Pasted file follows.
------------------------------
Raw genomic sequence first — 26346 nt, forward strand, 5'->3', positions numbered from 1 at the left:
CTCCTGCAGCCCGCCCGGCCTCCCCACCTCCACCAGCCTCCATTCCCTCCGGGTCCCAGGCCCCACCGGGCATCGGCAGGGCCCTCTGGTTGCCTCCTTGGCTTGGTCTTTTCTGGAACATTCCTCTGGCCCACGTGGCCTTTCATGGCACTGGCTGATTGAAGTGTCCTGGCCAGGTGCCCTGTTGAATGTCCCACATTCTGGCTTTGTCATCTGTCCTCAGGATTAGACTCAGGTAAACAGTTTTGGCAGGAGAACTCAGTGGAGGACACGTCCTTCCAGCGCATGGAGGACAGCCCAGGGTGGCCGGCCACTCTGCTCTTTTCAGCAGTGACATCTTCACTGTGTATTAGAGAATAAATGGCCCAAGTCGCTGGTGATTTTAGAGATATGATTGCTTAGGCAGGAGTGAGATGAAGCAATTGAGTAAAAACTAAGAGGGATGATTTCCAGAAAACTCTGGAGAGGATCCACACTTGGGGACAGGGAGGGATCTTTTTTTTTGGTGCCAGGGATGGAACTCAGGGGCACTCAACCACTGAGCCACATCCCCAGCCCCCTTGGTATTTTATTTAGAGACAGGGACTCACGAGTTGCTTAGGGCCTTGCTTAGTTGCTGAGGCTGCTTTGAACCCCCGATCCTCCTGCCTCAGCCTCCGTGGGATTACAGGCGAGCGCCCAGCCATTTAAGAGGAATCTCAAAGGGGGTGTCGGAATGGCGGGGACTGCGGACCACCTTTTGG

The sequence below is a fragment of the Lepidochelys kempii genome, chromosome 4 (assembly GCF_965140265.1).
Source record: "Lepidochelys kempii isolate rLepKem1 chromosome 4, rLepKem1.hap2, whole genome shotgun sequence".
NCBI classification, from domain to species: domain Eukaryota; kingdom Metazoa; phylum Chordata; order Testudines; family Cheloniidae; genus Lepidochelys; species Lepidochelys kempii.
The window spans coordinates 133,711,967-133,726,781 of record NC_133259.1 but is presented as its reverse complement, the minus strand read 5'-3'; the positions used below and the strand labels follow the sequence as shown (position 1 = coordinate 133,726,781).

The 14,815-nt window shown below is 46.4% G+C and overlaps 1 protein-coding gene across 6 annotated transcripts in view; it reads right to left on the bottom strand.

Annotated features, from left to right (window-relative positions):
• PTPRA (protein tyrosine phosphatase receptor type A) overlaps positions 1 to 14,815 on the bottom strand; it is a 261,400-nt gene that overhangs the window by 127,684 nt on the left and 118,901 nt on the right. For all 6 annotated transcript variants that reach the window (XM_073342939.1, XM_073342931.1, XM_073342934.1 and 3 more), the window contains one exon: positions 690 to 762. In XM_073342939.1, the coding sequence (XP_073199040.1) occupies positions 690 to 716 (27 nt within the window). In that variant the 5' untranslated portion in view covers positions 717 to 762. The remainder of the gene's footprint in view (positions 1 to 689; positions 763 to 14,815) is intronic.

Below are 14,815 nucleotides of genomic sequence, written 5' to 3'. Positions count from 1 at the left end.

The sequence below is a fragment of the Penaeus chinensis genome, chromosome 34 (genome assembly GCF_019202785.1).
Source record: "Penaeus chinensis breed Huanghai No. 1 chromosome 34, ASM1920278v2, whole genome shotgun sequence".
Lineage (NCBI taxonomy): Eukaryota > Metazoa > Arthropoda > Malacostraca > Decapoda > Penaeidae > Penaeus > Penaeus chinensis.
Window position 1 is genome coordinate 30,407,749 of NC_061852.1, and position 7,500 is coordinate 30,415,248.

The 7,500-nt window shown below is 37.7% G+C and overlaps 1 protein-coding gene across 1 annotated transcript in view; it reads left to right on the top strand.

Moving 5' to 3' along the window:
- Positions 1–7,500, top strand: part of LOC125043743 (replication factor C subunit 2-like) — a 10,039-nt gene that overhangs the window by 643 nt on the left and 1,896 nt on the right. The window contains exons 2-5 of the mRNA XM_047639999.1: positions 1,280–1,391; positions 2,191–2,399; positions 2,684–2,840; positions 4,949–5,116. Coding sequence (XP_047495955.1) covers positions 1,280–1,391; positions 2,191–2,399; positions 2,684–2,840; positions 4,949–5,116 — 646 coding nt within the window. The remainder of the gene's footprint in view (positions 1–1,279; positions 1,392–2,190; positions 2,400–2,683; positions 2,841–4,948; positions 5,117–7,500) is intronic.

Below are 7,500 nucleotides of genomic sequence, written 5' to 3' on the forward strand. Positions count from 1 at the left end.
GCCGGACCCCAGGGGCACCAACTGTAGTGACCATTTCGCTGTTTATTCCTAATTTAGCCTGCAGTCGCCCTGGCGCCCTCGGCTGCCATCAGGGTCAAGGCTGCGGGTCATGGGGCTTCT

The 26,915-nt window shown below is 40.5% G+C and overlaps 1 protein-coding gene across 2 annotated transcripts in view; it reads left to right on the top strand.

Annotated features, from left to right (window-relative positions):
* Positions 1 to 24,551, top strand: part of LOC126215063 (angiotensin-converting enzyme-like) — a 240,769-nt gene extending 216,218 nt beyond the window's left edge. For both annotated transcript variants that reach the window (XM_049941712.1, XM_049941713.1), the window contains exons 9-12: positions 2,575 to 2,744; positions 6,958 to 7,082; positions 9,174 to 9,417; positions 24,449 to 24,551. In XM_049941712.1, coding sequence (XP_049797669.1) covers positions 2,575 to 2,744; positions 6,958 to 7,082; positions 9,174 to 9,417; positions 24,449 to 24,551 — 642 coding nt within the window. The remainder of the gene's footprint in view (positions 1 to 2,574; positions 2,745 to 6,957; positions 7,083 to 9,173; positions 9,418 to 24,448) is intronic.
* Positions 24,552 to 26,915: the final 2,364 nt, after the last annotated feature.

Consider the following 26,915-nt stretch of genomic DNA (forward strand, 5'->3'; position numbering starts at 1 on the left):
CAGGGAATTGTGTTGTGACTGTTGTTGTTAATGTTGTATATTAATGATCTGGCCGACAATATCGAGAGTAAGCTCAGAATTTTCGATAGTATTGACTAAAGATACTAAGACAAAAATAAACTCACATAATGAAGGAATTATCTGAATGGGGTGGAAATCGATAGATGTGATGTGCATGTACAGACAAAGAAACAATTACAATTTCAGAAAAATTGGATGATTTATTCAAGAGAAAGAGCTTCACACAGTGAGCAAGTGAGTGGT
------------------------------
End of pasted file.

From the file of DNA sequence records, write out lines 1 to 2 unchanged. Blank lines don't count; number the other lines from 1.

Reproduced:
Raw genomic sequence first — 26346 nt, forward strand, 5'->3', positions numbered from 1 at the left:
CTCCTGCAGCCCGCCCGGCCTCCCCACCTCCACCAGCCTCCATTCCCTCCGGGTCCCAGGCCCCACCGGGCATCGGCAGGGCCCTCTGGTTGCCTCCTTGGCTTGGTCTTTTCTGGAACATTCCTCTGGCCCACGTGGCCTTTCATGGCACTGGCTGATTGAAGTGTCCTGGCCAGGTGCCCTGTTGAATGTCCCACATTCTGGCTTTGTCATCTGTCCTCAGGATTAGACTCAGGTAAACAGTTTTGGCAGGAGAACTCAGTGGAGGACACGTCCTTCCAGCGCATGGAGGACAGCCCAGGGTGGCCGGCCACTCTGCTCTTTTCAGCAGTGACATCTTCACTGTGTATTAGAGAATAAATGGCCCAAGTCGCTGGTGATTTTAGAGATATGATTGCTTAGGCAGGAGTGAGATGAAGCAATTGAGTAAAAACTAAGAGGGATGATTTCCAGAAAACTCTGGAGAGGATCCACACTTGGGGACAGGGAGGGATCTTTTTTTTTGGTGCCAGGGATGGAACTCAGGGGCACTCAACCACTGAGCCACATCCCCAGCCCCCTTGGTATTTTATTTAGAGACAGGGACTCACGAGTTGCTTAGGGCCTTGCTTAGTTGCTGAGGCTGCTTTGAACCCCCGATCCTCCTGCCTCAGCCTCCGTGGGATTACAGGCGAGCGCCCAGCCATTTAAGAGGAATCTCAAAGGGGGTGTCGGAATGGCGGGGACTGCGGACCACCTTTTGG